The FCC has done the math on just how much it might cost to remove Huawei and ZTE equipment and services from US carriers, and it’s bad news if you thought it might be as simple and cheap as unplugging a few routers and switches. Last year, the FCC warned carriers getting government funding that they would no longer be able to order network tech from the two Chinese companies.
It followed accusations from the US government that Huawei and ZTE were both potentially allowing spying from the Chinese government through their systems, claims the two firms vehemently deny. President Trump put Huawei on the government’s ban-list, a move which has had broad-reaching implications for its Android devices and more.
Today’s FCC report, however, suggests that it’s not only Huawei and ZTE that are going to experience headaches from this whole process. Back in November 2019, the US Federal Communications Commission barred the use of carriers getting Universal Service Fund (USF) cash from spending it on the two Chinese firms. Come June of this year, they named them “national security threats to the integrity of communications networks.”
That means carriers wanting to continue getting USF funding will need to replace their Huawei and ZTE equipment, and it’s a process that could cost an estimated $1.837 billion, the FCC said today.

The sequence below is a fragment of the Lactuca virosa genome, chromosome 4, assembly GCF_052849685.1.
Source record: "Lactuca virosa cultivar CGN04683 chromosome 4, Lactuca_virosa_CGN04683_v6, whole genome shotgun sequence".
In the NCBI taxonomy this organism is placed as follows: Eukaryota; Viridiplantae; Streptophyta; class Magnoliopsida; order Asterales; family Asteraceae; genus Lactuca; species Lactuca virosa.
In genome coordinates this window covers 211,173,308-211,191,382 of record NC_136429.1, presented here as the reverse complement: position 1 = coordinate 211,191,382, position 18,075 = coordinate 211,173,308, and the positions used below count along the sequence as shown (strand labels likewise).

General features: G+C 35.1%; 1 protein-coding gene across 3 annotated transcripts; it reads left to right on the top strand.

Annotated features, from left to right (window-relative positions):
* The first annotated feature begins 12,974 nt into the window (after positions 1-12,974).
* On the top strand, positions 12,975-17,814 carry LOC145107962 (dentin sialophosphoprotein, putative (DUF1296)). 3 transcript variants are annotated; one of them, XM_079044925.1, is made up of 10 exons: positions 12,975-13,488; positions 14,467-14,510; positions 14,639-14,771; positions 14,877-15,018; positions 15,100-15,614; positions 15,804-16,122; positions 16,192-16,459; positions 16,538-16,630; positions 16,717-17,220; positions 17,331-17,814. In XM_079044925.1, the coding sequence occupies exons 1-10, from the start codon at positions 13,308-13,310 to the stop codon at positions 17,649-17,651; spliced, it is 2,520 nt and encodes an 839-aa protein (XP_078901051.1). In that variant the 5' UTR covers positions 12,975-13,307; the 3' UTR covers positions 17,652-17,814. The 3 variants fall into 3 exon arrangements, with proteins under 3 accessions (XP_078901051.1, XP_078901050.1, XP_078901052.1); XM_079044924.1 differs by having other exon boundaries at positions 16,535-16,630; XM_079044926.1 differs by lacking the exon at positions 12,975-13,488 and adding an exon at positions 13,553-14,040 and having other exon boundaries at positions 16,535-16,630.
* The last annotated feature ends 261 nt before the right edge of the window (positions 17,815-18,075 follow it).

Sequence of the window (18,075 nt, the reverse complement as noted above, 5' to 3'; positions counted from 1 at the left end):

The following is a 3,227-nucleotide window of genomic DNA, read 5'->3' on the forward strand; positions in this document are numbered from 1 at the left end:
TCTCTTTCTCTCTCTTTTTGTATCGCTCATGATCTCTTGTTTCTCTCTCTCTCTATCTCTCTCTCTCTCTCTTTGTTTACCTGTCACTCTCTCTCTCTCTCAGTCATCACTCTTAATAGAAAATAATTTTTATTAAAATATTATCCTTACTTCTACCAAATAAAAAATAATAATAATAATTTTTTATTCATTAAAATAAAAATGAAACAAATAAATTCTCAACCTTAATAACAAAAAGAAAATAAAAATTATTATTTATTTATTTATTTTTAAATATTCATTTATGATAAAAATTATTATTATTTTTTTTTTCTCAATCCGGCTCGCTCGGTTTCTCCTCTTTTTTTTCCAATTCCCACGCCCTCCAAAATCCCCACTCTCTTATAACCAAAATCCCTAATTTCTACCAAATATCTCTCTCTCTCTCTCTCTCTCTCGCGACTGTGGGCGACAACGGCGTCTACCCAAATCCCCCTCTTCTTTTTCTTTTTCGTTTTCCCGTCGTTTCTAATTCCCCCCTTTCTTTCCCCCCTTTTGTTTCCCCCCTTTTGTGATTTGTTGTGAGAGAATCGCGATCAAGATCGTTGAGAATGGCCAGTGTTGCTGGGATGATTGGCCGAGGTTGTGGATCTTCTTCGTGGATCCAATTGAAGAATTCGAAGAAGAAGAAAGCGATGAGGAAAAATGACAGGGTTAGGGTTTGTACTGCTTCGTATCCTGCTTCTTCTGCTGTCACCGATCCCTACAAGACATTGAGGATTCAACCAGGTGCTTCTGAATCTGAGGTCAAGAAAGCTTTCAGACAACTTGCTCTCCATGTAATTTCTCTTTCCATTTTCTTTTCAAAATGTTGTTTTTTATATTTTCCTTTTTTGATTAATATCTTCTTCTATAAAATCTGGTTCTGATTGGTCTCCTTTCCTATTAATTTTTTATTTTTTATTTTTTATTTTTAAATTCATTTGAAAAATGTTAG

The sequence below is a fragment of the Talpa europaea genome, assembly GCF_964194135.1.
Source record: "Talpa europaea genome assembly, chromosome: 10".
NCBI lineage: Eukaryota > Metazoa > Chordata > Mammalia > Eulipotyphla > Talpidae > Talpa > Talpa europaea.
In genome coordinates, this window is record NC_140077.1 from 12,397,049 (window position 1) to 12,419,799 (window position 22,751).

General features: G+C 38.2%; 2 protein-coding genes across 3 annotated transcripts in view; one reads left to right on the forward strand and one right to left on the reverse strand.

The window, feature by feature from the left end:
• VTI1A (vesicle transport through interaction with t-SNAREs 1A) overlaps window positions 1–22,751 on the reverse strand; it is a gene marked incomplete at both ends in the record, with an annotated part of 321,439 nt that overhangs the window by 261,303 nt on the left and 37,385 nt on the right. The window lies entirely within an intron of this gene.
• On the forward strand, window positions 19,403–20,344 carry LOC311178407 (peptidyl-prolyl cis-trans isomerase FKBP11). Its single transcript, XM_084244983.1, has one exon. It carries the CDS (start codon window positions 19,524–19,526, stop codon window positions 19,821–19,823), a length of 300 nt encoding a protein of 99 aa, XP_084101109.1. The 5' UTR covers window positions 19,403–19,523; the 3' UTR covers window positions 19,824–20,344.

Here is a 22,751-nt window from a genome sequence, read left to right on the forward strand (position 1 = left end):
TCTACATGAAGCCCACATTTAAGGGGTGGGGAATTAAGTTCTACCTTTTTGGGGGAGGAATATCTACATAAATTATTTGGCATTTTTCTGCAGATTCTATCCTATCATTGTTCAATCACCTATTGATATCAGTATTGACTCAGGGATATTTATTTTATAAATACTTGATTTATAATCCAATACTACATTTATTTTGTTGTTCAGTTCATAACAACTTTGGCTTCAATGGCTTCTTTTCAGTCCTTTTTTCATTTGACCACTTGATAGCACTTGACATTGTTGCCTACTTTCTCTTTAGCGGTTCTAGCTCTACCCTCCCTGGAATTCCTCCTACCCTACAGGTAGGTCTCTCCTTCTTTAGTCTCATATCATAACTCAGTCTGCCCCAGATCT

The calculation is based on telecoms providers assessing how much ZTE and Huawei equipment and services they have in operation, and calculating an estimated cost for replacing it. Of the $1.8 billion, more than $1.6 billion comes from filers who “appear to initially qualify for reimbursement under the Secure and Trusted Communications Networks Act of 2019,” the FCC adds. It also expects that there are other telecoms firms yet to return their numbers, and which could drive the total higher still.
The eligible telecoms firms range from household names to smaller, regional companies. Verizon and CenturyLink are on the list, along with firms like Oklahoma Western Telephone Company, Buffalo Lake Erie Wireless Systems Co., and Copper Valley Telephone Cooperative.
As for who might foot the bill for that replacement process, right now it’s unclear. The initial data gathering only focused on how much it may cost, and now the FCC chief is repeating calls for a government bailout to pay for it all.
“By identifying the presence of insecure equipment and services in our networks, we can now work to ensure that these networks—especially those of small and rural carriers—rely on infrastructure from trusted vendors,” Ajit Lai, FCC Chairman, said in a statement. “I once again strongly urge Congress to appropriate funding to reimburse carriers for replacing any equipment or services determined to be a national security threat so that we can protect our networks and the myriad parts of our economy and society that rely upon them.”
Part of the challenge is that there isn’t, currently, a US telecoms company which provides alternative hardware and software in all the categories for which carriers have turned to Huawei and ZTE. The Chinese firms have been aggressive with their pricing, too, in an attempt to build market-share in the US. That has led to fears that foreign alternatives, such as Ericsson, may be significantly more expensive as US carriers face a time-consuming replacement process – and one which could have a knock-on impact to the further deployment of 5G.